The vast and quite sudden demise of passenger trains and the bill of goods we were sold. Politicians and we, the great unwashed, turned our backs on the passenger trains. Throw in any public transportation, streetcars, interurbans and the like. Big Oil, Big Auto, Big Rubber, Madison Avenue, grabbed our noses and lead us to the way it's gonna be.  This did not happen anywhere else in the world.
Compare the 20th Century Ltd. or the Broadway in 1950 to Japan,  Europe and China in 1950, to passenger rail service today in these places. What happened?  Truman said " What a paradise we could have if we don't make a mistake".  I still say we could have had both, an independent competitive vibrant modern passenger service and the family vehicle. The one side got very greedy, however, I will also state that we eagerly chose that path as a society and wrongly so. Perhaps to some extent it is slowly being realized today. 

The loss of mail, express, and the hometown railroad station went hand in hand with the above. This did not happen anywhere else in the world either.

The post war steam advances and look to the future with new and exciting and superbly engineered marvels were scrapped so fast we barely got a chance to even get over our excitement. T1's, Niagaras lead the way but there was much more. The post war rebuilt C&NW Zeppelins that we recently talked about and CPR's G5d Pacifics built in 1948 certainly are in this group. CPR had plans to order 600 of then, slightly over a hundred were made. Scrapped in 8 years. 
Now you could say this was due to the Diesel onslaught and superiority but it was an unnecessary rush to get out from being considered old fashioned and  again being sold a bill of goods.
As if the Diesels saved the railroads from the end, rather at least on the surface the opposite was true.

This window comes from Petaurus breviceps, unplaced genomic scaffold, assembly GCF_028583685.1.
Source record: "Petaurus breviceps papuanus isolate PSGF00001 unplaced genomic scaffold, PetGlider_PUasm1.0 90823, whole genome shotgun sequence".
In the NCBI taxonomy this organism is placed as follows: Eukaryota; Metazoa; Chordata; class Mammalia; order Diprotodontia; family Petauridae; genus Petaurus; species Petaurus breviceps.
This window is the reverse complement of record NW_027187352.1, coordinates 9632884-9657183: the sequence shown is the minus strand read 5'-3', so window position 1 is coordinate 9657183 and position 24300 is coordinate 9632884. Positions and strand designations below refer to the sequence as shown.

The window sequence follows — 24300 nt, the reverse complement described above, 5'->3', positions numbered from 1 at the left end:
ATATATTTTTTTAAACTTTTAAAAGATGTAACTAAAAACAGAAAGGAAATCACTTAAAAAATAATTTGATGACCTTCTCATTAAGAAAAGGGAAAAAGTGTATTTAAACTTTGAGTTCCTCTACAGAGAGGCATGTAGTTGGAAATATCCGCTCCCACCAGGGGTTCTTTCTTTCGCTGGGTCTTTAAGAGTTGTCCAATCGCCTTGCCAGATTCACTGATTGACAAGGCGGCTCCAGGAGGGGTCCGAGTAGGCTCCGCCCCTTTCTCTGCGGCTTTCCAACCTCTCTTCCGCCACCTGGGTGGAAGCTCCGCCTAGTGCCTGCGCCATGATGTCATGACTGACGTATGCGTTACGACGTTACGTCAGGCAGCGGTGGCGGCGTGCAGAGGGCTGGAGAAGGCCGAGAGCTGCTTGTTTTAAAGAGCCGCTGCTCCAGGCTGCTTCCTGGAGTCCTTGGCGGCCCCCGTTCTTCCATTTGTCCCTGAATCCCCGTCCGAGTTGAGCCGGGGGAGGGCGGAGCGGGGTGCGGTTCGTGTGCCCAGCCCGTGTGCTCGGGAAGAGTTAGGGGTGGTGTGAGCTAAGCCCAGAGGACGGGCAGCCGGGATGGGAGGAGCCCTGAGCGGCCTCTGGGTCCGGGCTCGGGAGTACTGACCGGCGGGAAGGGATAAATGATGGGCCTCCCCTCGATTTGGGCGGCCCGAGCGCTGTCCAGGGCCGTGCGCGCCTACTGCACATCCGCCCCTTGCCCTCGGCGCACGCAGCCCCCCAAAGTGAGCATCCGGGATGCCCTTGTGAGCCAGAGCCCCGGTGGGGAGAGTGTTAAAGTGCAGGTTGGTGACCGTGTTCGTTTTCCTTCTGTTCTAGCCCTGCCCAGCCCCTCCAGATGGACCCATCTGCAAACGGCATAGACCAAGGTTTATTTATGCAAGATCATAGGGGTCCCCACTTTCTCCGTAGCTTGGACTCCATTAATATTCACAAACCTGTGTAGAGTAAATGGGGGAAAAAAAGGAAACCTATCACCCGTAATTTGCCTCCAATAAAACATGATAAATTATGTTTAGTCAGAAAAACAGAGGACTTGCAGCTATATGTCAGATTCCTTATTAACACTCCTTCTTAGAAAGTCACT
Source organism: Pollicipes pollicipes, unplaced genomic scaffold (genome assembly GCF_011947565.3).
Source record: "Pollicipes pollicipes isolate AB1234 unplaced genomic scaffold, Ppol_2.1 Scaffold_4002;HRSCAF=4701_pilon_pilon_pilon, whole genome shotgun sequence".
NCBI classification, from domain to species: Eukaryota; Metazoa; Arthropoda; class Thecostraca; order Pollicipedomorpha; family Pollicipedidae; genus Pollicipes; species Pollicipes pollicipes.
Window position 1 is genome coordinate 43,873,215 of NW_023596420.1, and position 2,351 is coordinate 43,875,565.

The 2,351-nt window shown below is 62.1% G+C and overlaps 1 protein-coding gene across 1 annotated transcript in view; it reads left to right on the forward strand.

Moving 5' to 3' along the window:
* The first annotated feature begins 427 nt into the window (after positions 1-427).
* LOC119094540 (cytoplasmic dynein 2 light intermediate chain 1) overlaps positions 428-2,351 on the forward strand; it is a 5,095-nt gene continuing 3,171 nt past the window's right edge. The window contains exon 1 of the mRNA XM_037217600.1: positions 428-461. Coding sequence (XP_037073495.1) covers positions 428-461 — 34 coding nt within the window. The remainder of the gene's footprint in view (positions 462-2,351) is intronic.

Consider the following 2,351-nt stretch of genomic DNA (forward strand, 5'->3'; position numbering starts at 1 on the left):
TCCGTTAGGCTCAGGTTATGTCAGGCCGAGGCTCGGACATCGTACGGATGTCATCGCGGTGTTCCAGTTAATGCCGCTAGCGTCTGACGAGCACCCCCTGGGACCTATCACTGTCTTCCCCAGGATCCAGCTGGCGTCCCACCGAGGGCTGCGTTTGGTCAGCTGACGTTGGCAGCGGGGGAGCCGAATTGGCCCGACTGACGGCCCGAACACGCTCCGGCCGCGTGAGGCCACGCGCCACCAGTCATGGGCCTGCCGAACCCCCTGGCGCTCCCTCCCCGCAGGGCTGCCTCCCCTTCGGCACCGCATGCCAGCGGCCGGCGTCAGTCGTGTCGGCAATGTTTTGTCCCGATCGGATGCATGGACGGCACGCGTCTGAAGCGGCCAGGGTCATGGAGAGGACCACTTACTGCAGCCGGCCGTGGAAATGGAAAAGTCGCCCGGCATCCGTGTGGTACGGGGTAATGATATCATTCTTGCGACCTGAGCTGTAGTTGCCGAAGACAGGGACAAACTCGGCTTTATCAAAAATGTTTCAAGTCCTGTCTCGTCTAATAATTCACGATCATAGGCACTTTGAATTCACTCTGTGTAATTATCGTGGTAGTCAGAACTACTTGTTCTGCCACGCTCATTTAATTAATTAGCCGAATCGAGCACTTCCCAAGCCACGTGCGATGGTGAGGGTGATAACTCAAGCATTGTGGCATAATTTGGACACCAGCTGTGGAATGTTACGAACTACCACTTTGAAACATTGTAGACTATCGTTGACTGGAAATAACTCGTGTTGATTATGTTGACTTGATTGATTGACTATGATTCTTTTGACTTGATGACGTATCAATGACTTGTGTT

Once the romance of passenger service along with the steam loco and the whistle was destroyed it was no longer in the public mind.
Millions and millions wasted on perfectly fine and advanced modern steam, some 50-70 million on the T1's alone, and to be replaced by what? Baldwin Centipedes. Baby faces, Sharks, Alco PA's, Opposed Pistons and other assorted failures. A double whammy.

Of course absurd out of date government regulations, Management and Unions with an us vs them ridiculous divide contributed to many other failures. A failure of cooperation and leadership, an opportunity wasted. 

I've heard the counter arguments but make no mistake: These items were all failures and factored into the close call of destroying railroads in their entirety, certainly the way it was run for a hundred years and built nations, and in the end these failures lead to the society we have today. 

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Posted by Overmod on Saturday, March 24, 2018 10:54 PM

Hampden Railroad.

Note I don't mention CNE although technically you could.  Had the Titanic not sunk I think it would have succeeded, at least for a while and as long as its competitors in that general area succeeded; a well-connected (Canadian-controlled) CNE might have been the salutary wake up call to Morgan and Mellen those two so badly needed.  (Morgan's railroad expert died suddenly in 1906 and left the vision adrift...)

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Posted by Miningman on Sunday, March 25, 2018 12:17 AM

....and Charles Melville Hayes of the Grand Trunk. Imagine the change of the course of history just in railroading alone, not to mention everything else, because of the stuffy arrogance of a reckless Captain Smith. 

That kind of stuff can drive you batty thinking about the whys and the alternatives and the what could have been, what should have been, what would have been. Different world.

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Posted by Firelock76 on Sunday, March 25, 2018 11:16 AM

Well, as a "Titanic" junkie I have to step up and defend (somewhat) Captain E.J. Smith.  E.J. wasn't "stuffy," nor was he "arrogant,"  but what he WAS doing was what every captain of a crack liner back in those days was doing, i.e. keeping the speed up to meet the schedule and relying on the lookouts to spot any trouble coming over the horizon in time for the ship to avoid it.  It was what he'd always done, and in all his years at sea it had never gotten him in trouble, until...

Captain Smith wasn't the only one doing so, they ALL did it, although as His Majesty's Wreck Commissioner, the fearsome Lord Mersey, said at the conclusion of the "Titanic" wreck inquiry, "Hopefully, this is the last we have heard of THAT practice!"

It certainly was.